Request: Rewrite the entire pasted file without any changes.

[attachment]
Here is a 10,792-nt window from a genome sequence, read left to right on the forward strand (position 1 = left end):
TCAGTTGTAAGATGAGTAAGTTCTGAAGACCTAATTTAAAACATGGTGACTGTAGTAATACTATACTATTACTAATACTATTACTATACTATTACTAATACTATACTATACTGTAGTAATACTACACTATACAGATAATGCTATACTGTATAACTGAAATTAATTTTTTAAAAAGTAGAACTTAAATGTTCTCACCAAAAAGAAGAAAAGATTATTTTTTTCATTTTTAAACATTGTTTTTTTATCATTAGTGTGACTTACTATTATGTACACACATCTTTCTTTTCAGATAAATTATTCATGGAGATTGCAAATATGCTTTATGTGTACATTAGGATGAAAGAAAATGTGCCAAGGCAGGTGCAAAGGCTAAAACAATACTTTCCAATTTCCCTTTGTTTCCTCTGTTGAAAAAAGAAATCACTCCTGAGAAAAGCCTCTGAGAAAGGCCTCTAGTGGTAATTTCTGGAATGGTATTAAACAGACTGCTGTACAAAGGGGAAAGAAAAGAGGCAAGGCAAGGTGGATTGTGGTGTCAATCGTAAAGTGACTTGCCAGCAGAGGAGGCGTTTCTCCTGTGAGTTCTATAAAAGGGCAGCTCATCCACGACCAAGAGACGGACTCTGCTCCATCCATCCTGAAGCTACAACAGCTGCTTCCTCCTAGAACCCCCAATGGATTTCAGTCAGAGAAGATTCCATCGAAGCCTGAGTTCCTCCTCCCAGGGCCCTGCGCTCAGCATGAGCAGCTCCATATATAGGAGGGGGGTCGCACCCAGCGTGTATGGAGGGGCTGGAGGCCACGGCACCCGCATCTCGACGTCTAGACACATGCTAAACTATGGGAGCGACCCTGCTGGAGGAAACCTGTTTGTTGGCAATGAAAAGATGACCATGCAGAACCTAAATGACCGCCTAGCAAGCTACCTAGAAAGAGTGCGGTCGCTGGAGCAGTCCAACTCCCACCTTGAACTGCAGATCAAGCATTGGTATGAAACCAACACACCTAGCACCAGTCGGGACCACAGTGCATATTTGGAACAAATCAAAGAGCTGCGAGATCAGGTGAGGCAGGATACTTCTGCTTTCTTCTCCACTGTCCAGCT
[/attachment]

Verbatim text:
Here is a 10,792-nt window from a genome sequence, read left to right on the forward strand (position 1 = left end):
TCAGTTGTAAGATGAGTAAGTTCTGAAGACCTAATTTAAAACATGGTGACTGTAGTAATACTATACTATTACTAATACTATTACTATACTATTACTAATACTATACTATACTGTAGTAATACTACACTATACAGATAATGCTATACTGTATAACTGAAATTAATTTTTTAAAAAGTAGAACTTAAATGTTCTCACCAAAAAGAAGAAAAGATTATTTTTTTCATTTTTAAACATTGTTTTTTTATCATTAGTGTGACTTACTATTATGTACACACATCTTTCTTTTCAGATAAATTATTCATGGAGATTGCAAATATGCTTTATGTGTACATTAGGATGAAAGAAAATGTGCCAAGGCAGGTGCAAAGGCTAAAACAATACTTTCCAATTTCCCTTTGTTTCCTCTGTTGAAAAAAGAAATCACTCCTGAGAAAAGCCTCTGAGAAAGGCCTCTAGTGGTAATTTCTGGAATGGTATTAAACAGACTGCTGTACAAAGGGGAAAGAAAAGAGGCAAGGCAAGGTGGATTGTGGTGTCAATCGTAAAGTGACTTGCCAGCAGAGGAGGCGTTTCTCCTGTGAGTTCTATAAAAGGGCAGCTCATCCACGACCAAGAGACGGACTCTGCTCCATCCATCCTGAAGCTACAACAGCTGCTTCCTCCTAGAACCCCCAATGGATTTCAGTCAGAGAAGATTCCATCGAAGCCTGAGTTCCTCCTCCCAGGGCCCTGCGCTCAGCATGAGCAGCTCCATATATAGGAGGGGGGTCGCACCCAGCGTGTATGGAGGGGCTGGAGGCCACGGCACCCGCATCTCGACGTCTAGACACATGCTAAACTATGGGAGCGACCCTGCTGGAGGAAACCTGTTTGTTGGCAATGAAAAGATGACCATGCAGAACCTAAATGACCGCCTAGCAAGCTACCTAGAAAGAGTGCGGTCGCTGGAGCAGTCCAACTCCCACCTTGAACTGCAGATCAAGCATTGGTATGAAACCAACACACCTAGCACCAGTCGGGACCACAGTGCATATTTGGAACAAATCAAAGAGCTGCGAGATCAGGTGAGGCAGGATACTTCTGCTTTCTTCTCCACTGTCCAGCT